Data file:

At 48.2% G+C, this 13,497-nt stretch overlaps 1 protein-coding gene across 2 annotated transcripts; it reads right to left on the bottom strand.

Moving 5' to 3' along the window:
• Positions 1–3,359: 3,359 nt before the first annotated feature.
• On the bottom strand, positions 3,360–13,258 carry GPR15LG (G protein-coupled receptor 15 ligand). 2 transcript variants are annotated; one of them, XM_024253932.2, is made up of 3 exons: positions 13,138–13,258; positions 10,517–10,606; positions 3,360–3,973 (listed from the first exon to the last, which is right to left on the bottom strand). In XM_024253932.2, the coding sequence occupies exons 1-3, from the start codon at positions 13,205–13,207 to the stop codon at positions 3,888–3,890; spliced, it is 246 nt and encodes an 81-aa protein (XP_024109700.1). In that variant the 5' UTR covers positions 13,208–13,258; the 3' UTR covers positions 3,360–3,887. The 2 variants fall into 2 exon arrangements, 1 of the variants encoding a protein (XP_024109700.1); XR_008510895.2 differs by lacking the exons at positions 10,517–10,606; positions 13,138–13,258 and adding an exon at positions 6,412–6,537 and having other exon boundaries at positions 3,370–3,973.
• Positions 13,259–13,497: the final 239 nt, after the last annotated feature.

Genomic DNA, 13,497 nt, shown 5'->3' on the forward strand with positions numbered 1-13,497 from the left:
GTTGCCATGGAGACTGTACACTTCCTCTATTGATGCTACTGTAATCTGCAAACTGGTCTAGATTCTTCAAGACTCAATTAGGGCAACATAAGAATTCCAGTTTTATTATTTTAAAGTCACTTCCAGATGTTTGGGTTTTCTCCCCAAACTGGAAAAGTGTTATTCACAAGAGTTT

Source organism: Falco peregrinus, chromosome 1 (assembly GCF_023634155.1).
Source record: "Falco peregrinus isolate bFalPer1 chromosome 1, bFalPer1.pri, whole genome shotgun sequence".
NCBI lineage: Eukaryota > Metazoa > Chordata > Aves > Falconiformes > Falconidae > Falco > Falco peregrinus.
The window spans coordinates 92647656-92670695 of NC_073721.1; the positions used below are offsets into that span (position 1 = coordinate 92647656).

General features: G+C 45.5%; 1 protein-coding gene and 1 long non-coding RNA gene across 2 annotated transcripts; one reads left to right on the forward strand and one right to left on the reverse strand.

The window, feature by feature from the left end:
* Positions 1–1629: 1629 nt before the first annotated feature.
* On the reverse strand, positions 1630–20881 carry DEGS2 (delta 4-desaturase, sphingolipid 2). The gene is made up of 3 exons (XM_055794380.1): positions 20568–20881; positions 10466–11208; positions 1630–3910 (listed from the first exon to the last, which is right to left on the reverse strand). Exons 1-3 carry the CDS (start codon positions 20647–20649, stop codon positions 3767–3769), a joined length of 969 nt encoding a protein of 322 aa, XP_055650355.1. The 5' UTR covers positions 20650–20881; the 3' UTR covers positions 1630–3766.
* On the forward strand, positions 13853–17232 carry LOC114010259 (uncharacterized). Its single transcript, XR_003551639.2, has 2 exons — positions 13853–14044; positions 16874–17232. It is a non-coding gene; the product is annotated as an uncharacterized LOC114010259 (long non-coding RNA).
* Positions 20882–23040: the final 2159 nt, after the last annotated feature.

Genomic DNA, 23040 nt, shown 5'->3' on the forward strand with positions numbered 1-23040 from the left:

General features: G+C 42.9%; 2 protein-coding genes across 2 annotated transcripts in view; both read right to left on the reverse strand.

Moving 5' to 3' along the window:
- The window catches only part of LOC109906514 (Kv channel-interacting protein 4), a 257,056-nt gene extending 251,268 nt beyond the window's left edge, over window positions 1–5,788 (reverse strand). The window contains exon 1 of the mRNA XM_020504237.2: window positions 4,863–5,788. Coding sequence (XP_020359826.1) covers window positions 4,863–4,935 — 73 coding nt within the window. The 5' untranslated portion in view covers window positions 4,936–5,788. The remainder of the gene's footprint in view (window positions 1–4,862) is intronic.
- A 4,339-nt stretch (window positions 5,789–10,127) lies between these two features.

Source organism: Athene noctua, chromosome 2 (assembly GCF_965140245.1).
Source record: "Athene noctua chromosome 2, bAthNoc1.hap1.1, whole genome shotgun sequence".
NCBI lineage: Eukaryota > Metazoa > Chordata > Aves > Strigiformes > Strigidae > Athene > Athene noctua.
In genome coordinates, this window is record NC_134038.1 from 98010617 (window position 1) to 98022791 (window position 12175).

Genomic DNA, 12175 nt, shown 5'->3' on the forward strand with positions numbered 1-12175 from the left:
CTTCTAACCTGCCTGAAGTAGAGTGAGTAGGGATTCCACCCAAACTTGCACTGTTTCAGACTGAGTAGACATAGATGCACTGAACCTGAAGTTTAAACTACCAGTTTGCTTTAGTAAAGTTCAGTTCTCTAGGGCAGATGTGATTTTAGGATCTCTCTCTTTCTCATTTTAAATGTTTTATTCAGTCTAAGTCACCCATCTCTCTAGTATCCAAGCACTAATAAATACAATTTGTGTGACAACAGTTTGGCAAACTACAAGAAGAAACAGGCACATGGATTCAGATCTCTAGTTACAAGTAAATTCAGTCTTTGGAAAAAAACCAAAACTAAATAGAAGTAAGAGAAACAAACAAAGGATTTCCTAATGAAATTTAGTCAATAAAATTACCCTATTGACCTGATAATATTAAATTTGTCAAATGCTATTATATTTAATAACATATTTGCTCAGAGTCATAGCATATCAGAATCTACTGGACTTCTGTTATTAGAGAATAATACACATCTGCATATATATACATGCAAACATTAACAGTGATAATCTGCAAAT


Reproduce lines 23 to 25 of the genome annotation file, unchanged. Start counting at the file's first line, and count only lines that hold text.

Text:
Source organism: Athene noctua, chromosome 2 (assembly GCF_965140245.1).
Source record: "Athene noctua chromosome 2, bAthNoc1.hap1.1, whole genome shotgun sequence".
NCBI lineage: Eukaryota > Metazoa > Chordata > Aves > Strigiformes > Strigidae > Athene > Athene noctua.